Waveform shape: Shape can vary across models (e.g., capacitor-discharge exponential decay, square, rectified AC) for all three major waveform types.  There has been limited research on comparison of capture efficiencies and potential for fish injury among different PDC waveform shapes.  Square waves compared favorably in capture efficiency and lower fish injury and stress levels.  “Rounded” PDC pulses from rectified AC appear to require higher power than square waves to sample at the same efficiency.  The square shape also facilitates accurate metering and description (e.g., duty cycle).  Note that square waves can have slanted tops or spikes when under heavy loading, as in high conductivity waters. An operational capacity analysis with a scopemeter can indicate how well a unit keeps the waveform shape intact under various levels of loading.

Metering: It is critical to have good peak reading meters; the best configuration is a peak reading output voltage meter and a peak output amperage meter; however, either a peak volt or a peak amp meter will allow you to standardize by voltage or amperage (of course, really power). If you have an average reading amperage meter, you’ll need a good duty cycle meter or a recently calibrated duty cycle control to convert average to peak.  Due to wave non-symmetry, using RMS voltage or current meters for AC is not recommended.  You’ll need a peak-reading voltage or current meter for AC as well. Without metering, assuming that the dialed-in values (setting) for voltage is equal to output may be problematic, particularly at high loadings (usually high conductivities); if you don’t have metering, the best option is to incorporate testing equipment (e.g., a scopemeter-current clamp combination to serve as the amp meter).  Do not trust the setting value.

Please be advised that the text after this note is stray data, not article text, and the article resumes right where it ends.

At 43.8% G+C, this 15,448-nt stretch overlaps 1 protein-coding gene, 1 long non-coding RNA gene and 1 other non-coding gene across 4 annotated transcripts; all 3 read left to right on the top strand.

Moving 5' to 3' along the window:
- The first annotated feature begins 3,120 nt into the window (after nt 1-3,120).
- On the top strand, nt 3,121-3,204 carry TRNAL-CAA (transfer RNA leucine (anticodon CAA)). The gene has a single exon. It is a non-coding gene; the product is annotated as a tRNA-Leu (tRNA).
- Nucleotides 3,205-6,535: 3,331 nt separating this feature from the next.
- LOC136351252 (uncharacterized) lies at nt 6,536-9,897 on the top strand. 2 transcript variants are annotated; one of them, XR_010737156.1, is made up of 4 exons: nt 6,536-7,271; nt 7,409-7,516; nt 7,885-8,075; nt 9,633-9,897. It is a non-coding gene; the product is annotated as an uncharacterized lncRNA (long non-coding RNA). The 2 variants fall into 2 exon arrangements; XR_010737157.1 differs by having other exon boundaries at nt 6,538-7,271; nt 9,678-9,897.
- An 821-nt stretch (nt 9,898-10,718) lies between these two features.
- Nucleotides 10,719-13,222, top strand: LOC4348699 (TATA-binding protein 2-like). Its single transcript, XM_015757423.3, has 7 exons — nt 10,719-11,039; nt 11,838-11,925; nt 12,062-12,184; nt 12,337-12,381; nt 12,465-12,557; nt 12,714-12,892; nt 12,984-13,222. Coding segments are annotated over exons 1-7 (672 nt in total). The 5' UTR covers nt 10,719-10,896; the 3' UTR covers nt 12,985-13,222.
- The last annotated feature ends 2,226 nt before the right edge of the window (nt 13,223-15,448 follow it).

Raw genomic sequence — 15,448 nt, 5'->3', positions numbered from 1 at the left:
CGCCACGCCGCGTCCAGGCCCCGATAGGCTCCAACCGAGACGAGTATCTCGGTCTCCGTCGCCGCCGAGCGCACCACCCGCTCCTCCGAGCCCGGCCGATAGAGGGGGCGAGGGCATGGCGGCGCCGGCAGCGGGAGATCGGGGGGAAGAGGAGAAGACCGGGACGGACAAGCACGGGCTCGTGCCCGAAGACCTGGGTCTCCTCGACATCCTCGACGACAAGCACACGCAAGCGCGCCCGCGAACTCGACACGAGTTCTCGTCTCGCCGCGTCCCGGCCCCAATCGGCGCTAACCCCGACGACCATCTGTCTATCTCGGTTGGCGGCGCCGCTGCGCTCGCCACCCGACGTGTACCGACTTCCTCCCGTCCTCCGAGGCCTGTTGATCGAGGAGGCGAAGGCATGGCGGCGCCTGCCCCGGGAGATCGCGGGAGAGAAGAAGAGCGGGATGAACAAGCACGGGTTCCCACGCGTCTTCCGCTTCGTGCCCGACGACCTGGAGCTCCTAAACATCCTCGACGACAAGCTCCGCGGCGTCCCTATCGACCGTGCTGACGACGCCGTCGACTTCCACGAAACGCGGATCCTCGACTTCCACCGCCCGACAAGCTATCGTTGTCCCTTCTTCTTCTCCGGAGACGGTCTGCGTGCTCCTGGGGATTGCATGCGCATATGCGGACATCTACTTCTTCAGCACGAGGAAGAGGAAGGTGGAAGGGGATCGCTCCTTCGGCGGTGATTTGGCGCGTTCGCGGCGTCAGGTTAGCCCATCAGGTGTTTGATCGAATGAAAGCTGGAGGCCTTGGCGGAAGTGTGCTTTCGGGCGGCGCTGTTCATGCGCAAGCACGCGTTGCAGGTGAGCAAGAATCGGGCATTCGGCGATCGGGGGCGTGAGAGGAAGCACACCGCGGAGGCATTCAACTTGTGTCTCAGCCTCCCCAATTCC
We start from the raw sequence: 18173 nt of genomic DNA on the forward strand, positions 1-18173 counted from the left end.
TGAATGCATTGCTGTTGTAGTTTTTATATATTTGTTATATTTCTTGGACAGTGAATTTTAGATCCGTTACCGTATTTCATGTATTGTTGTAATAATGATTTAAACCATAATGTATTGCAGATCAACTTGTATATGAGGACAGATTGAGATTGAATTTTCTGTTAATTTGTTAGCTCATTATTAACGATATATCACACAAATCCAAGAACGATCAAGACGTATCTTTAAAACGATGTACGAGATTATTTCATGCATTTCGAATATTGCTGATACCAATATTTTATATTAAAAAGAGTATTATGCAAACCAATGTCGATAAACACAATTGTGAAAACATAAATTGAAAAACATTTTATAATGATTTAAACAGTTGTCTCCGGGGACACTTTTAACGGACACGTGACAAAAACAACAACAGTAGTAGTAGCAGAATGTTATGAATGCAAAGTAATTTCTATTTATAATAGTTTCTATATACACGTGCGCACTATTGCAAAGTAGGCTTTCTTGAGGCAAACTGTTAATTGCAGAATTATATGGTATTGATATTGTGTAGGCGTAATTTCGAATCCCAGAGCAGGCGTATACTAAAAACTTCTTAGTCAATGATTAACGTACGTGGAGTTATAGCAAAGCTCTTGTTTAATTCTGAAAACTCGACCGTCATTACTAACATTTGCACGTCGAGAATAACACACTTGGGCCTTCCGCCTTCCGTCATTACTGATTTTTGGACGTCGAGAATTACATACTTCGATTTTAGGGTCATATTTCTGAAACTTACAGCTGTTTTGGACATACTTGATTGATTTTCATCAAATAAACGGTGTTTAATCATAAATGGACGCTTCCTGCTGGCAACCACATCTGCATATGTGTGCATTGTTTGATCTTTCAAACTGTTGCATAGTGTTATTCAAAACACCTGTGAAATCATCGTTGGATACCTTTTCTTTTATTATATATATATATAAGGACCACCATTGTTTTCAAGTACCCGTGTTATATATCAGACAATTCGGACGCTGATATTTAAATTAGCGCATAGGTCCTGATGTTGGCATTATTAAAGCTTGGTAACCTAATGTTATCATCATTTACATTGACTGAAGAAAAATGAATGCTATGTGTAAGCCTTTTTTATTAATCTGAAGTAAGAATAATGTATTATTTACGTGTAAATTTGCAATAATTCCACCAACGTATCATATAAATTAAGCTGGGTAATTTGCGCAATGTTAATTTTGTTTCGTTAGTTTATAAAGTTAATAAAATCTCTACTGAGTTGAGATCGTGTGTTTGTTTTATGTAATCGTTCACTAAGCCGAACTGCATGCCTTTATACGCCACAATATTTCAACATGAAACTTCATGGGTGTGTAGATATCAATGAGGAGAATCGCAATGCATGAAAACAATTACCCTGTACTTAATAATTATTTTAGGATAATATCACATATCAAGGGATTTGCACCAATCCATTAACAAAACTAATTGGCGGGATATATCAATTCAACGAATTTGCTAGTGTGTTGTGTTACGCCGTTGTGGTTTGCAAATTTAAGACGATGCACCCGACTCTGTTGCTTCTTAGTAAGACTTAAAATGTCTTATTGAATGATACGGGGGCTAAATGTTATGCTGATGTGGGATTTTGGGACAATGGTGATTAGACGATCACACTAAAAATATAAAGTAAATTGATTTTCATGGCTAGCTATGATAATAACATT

Electrodes: The design of electrodes is under your control and preferences. For DC or PDC and often AC electrofishing, typically you want the cathode to have larger surface area than the anode. High resistance can limit power output.